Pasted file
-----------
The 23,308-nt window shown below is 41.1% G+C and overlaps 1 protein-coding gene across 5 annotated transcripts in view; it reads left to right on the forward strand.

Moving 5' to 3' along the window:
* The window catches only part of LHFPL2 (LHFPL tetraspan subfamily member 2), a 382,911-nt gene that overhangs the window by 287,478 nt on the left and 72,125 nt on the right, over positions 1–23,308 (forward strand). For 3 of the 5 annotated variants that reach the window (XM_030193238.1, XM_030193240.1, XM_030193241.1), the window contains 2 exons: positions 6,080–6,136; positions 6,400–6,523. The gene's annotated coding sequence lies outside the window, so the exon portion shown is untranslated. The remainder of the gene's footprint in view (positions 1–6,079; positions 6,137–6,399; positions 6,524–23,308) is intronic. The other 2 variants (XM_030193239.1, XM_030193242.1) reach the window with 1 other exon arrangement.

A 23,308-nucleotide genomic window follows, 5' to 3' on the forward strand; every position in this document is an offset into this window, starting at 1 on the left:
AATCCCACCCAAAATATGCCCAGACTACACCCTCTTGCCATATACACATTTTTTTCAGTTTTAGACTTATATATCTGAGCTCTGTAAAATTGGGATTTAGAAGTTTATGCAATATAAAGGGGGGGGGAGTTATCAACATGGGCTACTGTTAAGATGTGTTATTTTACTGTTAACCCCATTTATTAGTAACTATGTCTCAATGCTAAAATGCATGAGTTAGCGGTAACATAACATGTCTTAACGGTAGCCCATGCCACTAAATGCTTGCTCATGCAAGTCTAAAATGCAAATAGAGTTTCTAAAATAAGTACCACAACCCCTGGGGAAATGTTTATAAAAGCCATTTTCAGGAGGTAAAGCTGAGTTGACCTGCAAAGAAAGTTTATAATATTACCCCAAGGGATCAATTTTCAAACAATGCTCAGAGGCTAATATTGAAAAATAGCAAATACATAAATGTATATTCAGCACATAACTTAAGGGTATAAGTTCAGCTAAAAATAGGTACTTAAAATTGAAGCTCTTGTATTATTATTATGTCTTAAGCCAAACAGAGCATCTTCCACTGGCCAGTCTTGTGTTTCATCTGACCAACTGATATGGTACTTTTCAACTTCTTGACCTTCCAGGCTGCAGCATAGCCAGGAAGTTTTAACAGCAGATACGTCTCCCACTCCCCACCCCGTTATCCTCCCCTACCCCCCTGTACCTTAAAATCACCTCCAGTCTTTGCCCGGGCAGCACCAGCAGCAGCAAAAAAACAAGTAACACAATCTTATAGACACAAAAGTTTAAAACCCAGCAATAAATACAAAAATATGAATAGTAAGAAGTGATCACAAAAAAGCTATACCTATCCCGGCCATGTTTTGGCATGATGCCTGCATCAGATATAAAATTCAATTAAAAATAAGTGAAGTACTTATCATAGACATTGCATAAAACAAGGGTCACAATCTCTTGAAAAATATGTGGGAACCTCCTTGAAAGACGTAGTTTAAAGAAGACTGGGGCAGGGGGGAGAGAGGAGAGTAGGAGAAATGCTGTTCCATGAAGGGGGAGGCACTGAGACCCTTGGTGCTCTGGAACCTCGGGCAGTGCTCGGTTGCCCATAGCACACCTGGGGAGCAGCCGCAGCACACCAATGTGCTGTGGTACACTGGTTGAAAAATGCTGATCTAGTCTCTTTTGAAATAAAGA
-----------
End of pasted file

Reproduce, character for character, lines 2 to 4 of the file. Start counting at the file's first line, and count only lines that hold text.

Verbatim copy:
Moving 5' to 3' along the window:
* The window catches only part of LHFPL2 (LHFPL tetraspan subfamily member 2), a 382,911-nt gene that overhangs the window by 287,478 nt on the left and 72,125 nt on the right, over positions 1–23,308 (forward strand). For 3 of the 5 annotated variants that reach the window (XM_030193238.1, XM_030193240.1, XM_030193241.1), the window contains 2 exons: positions 6,080–6,136; positions 6,400–6,523. The gene's annotated coding sequence lies outside the window, so the exon portion shown is untranslated. The remainder of the gene's footprint in view (positions 1–6,079; positions 6,137–6,399; positions 6,524–23,308) is intronic. The other 2 variants (XM_030193239.1, XM_030193242.1) reach the window with 1 other exon arrangement.

A 23,308-nucleotide genomic window follows, 5' to 3' on the forward strand; every position in this document is an offset into this window, starting at 1 on the left: